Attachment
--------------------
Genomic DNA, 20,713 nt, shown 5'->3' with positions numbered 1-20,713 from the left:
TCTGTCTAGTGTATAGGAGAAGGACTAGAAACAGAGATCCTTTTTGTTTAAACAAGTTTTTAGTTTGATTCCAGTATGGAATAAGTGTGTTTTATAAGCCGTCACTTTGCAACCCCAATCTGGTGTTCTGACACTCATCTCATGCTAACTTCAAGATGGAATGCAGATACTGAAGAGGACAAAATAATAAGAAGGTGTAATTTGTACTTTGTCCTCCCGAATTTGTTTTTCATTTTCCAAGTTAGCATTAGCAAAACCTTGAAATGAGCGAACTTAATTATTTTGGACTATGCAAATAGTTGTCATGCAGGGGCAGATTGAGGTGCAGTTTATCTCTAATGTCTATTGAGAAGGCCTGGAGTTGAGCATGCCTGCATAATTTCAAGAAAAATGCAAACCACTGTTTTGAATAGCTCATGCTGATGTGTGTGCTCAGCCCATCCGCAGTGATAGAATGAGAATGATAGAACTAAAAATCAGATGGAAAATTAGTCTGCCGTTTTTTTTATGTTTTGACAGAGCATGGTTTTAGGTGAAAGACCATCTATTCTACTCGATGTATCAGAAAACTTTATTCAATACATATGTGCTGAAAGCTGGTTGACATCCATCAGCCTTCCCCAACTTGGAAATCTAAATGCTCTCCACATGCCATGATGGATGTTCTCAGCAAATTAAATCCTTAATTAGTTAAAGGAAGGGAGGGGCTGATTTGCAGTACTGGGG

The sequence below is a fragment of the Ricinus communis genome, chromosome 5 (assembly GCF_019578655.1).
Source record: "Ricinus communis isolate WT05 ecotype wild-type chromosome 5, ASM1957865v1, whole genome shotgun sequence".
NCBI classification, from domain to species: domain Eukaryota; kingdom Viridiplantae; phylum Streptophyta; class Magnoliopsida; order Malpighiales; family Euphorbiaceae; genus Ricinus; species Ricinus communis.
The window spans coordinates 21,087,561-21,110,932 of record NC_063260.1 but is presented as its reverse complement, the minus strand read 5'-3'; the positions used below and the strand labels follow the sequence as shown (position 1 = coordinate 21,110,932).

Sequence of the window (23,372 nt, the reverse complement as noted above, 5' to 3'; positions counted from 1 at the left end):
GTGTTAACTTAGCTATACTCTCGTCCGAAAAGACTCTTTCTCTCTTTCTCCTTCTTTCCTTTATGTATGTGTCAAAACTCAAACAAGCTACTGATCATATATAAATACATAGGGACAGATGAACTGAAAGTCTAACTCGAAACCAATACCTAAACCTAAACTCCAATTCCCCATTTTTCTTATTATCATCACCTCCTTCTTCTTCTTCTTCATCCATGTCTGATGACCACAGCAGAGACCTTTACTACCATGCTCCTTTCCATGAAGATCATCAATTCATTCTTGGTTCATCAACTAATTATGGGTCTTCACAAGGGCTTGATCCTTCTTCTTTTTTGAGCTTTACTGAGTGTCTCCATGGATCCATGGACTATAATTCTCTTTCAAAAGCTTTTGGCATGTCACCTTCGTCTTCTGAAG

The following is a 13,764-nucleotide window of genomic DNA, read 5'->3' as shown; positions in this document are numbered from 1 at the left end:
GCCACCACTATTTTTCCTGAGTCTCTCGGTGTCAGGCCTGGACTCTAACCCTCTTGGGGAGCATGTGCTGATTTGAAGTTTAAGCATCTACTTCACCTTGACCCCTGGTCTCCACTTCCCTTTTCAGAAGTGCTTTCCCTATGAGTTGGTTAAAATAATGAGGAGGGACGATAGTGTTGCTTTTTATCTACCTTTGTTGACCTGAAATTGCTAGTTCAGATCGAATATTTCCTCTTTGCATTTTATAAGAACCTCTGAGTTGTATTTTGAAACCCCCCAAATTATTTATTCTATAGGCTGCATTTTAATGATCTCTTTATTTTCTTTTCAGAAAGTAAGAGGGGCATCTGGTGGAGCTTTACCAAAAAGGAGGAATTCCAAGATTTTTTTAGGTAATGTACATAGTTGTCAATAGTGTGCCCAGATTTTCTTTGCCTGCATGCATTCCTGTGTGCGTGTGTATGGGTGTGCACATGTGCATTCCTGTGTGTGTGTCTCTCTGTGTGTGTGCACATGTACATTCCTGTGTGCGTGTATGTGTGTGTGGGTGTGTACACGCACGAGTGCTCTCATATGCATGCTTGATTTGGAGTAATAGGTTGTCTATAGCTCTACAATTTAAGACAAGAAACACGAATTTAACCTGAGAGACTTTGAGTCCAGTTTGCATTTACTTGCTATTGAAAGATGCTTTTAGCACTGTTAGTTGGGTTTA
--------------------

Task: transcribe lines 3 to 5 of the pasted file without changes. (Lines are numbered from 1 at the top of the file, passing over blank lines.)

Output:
The sequence below is a fragment of the Ricinus communis genome, chromosome 5 (assembly GCF_019578655.1).
Source record: "Ricinus communis isolate WT05 ecotype wild-type chromosome 5, ASM1957865v1, whole genome shotgun sequence".
NCBI classification, from domain to species: domain Eukaryota; kingdom Viridiplantae; phylum Streptophyta; class Magnoliopsida; order Malpighiales; family Euphorbiaceae; genus Ricinus; species Ricinus communis.